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Who Provides Care in the Home?

When it comes to home care, there are a variety of health care workers who individuals and their families may come in contact with. These health care workers include:

Registered Nurses (RNs)

According to the United States Department of Labor, Registered Nurses, regardless of specialty or work setting, treat patients, educate patients and the public about various medical conditions, and provide advice and emotional support to patients' family members. RNs record patients' medical histories and symptoms, help perform diagnostic tests and analyze results, operate medical machinery, administer treatment and medications, and help with patient follow-up and rehabilitation.

In a home care setting, RNs teach patients and their families how to manage their illnesses or injuries, explain post-treatment home care needs; diet, nutrition, and exercise programs; and self-administration of medication. At-home nursing care is often as follow-up care after discharge from a hospital or from a rehabilitation, long-term care, or skilled nursing facility.

When caring for patients, RNs establish a care plan or contribute to an existing plan that is developed by the physician. Plans may include numerous activities, such as teaching self-monitoring techniques, administering medication, including careful checking of dosages and avoiding interactions; starting, maintaining, and discontinuing intravenous (IV) lines for fluid, medication, blood, and blood products; administering therapies and treatments; observing the patient and recording those observations; and consulting with physicians and other healthcare clinicians.

Licensed Vocational or Practical Nurses (LVN, LPNs)

LPNs and LVNs care for people who are sick, injured, convalescent, or disabled under the direction of physicians and registered nurses. They care for patients in many ways. Often, they provide basic bedside care. They can also measure and record patients' vital signs such as height, weight, temperature, blood pressure, pulse, and respiration. They also prepare and give injections and enemas, monitor catheters, dress wounds, and give alcohol rubs and massages. To help keep patients comfortable, they assist with bathing, dressing, and personal hygiene, moving in bed, standing, and walking. They might also feed patients who need help eating. Experienced LPNs may supervise nursing assistants and aides.

Personal Care Aides (PCAs)

Personal Care Aides assist the elderly, convalescents, or persons with disabilities with daily living activities at the person's home or in a care facility. Their responsibilities may include housekeeping (making beds, doing laundry, washing dishes) and preparing meals in addition to personal care such as bathing and dressing. They may also assist with transportation to and from physician offices and routine errands.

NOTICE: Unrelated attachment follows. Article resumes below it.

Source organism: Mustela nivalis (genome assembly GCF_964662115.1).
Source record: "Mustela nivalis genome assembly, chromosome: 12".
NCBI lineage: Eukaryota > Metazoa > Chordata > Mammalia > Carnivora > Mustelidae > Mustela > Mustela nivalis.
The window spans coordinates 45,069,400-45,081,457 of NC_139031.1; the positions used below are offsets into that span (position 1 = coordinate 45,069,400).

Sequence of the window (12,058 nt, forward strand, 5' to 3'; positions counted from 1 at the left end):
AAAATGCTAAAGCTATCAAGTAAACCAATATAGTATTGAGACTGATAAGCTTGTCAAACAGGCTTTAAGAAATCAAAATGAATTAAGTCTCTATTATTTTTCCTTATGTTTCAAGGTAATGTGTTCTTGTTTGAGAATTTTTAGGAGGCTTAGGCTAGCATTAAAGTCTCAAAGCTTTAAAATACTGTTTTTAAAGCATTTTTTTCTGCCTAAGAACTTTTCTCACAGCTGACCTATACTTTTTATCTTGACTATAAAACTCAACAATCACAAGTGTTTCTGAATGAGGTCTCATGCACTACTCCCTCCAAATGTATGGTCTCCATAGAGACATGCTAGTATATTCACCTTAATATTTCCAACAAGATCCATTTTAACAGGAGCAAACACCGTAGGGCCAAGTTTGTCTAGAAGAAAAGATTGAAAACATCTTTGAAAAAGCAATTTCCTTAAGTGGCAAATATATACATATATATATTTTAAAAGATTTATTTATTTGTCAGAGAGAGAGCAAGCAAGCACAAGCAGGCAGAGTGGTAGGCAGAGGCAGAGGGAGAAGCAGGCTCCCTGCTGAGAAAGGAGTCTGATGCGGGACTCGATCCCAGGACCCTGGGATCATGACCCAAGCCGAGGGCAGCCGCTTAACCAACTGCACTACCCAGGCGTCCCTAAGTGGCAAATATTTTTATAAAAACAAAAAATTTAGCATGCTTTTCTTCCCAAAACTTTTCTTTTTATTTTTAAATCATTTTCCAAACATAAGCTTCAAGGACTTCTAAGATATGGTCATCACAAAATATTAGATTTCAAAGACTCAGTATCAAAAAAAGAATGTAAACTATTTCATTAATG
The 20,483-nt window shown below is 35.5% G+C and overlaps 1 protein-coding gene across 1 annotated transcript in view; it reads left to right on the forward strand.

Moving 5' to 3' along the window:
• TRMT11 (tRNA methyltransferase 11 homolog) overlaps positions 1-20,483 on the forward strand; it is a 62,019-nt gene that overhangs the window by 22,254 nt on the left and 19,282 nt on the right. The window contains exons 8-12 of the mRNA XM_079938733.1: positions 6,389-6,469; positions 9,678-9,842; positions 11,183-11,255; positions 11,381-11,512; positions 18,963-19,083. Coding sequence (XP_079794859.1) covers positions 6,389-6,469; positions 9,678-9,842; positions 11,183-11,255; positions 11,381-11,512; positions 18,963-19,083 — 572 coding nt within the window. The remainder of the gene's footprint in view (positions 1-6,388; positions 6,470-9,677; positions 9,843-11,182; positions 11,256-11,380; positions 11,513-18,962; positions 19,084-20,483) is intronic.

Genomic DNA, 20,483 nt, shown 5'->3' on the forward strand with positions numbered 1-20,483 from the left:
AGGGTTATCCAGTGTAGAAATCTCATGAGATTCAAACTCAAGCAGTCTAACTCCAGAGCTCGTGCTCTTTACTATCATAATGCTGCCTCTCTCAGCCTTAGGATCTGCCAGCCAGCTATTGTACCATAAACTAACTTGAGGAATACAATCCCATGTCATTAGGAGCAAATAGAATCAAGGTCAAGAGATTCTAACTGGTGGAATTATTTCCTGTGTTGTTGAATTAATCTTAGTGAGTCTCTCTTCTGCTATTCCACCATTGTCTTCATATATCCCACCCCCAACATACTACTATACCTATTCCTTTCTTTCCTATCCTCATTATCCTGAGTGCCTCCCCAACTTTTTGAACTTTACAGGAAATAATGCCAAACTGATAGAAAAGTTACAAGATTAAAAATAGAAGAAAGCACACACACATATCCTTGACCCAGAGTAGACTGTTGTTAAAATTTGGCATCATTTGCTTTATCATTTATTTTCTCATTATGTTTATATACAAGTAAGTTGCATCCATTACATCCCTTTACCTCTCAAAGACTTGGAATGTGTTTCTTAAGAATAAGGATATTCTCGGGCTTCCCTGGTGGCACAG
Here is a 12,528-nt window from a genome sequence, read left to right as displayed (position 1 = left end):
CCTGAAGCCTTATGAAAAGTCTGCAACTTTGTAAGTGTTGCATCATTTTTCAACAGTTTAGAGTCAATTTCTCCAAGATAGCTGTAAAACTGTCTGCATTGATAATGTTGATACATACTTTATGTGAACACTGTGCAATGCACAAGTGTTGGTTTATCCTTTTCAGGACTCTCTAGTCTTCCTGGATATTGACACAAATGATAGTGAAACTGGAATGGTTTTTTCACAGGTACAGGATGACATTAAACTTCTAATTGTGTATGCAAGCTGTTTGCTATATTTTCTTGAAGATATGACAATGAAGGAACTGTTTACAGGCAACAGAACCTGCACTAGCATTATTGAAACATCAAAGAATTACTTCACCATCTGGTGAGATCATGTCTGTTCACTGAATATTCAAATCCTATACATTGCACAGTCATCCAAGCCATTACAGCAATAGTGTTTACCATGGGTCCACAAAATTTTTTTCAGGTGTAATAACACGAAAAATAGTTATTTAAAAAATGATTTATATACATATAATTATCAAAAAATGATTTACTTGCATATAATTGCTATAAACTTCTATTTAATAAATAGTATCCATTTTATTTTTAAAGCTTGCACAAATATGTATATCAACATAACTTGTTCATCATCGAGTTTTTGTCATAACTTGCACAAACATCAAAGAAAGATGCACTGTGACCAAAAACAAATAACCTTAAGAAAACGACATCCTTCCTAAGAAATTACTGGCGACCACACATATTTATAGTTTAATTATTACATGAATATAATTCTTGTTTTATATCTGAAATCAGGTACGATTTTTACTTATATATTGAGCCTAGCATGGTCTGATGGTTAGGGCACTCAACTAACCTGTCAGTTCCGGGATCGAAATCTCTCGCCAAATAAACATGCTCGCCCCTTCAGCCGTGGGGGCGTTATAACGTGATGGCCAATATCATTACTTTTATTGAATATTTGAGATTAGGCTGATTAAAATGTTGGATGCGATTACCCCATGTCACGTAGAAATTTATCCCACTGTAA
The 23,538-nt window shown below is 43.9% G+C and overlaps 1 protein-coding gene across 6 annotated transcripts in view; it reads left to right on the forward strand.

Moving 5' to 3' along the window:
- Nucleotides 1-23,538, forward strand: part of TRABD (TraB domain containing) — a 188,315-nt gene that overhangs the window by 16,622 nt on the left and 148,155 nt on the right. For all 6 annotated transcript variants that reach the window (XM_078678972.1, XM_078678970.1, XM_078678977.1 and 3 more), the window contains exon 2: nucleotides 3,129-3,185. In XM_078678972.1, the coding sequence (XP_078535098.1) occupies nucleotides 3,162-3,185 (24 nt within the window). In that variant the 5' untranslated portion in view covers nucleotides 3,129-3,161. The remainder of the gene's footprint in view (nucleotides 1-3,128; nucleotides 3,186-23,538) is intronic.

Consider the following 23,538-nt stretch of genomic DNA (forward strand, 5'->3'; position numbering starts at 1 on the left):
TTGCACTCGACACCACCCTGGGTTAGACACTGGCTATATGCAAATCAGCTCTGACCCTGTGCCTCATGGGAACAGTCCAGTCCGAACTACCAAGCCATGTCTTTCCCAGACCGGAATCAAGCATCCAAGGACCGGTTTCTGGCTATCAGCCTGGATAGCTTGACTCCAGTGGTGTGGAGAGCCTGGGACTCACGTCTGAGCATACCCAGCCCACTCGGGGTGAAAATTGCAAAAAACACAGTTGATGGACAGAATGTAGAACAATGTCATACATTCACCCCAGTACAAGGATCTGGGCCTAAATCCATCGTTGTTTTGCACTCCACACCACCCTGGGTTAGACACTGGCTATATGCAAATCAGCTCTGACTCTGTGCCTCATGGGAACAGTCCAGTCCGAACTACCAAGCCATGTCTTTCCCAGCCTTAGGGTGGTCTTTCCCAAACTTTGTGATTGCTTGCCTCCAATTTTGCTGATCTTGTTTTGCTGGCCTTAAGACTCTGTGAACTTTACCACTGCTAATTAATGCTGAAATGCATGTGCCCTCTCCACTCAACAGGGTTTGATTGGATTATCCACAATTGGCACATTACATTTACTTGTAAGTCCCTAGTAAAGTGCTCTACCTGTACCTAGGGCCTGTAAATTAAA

Home Health Aides (HHAs)

Home Health Aides provide routine individualized healthcare similar to the Personal Care Aides mentioned above; however, the home health aide has received state-approved advanced training so they are able to recognize any undesirable signs and symptoms in patients and report them immediately.

Physical Therapists (PTs)

Physical therapists work with a wide variety of adult and pediatric patients who have difficulty moving around their environment. Their purpose is to improve the patient’s mobility so that the patient is safe in their home or community. Physical therapists are also experts at providing specialty services to patients experiencing joint replacement surgery.

Occupational Therapists (OTs)

Occupational therapists are specialists at working with adult and pediatric patients who have difficulty conducting their activities of daily living, such as bathing or dressing, or are cognitively impaired, which means the patient has difficulty remembering or processing information. The purpose of the occupational therapist is to improve the patient’s ability to take care of himself safely in their home.

Speech Language Pathologists (STs)

Patients who have difficulty speaking or swallowing, often in combination with difficulty following directions, can most benefit from treatments from a speech language pathologist. The speech language pathologist often works with patients who have had a stroke or who have had surgery around the face or neck.

Medical Social Workers (MSWs)

Medical Social Workers assist patients and their families to adapt to their illness and also how to use the community resources available to them.

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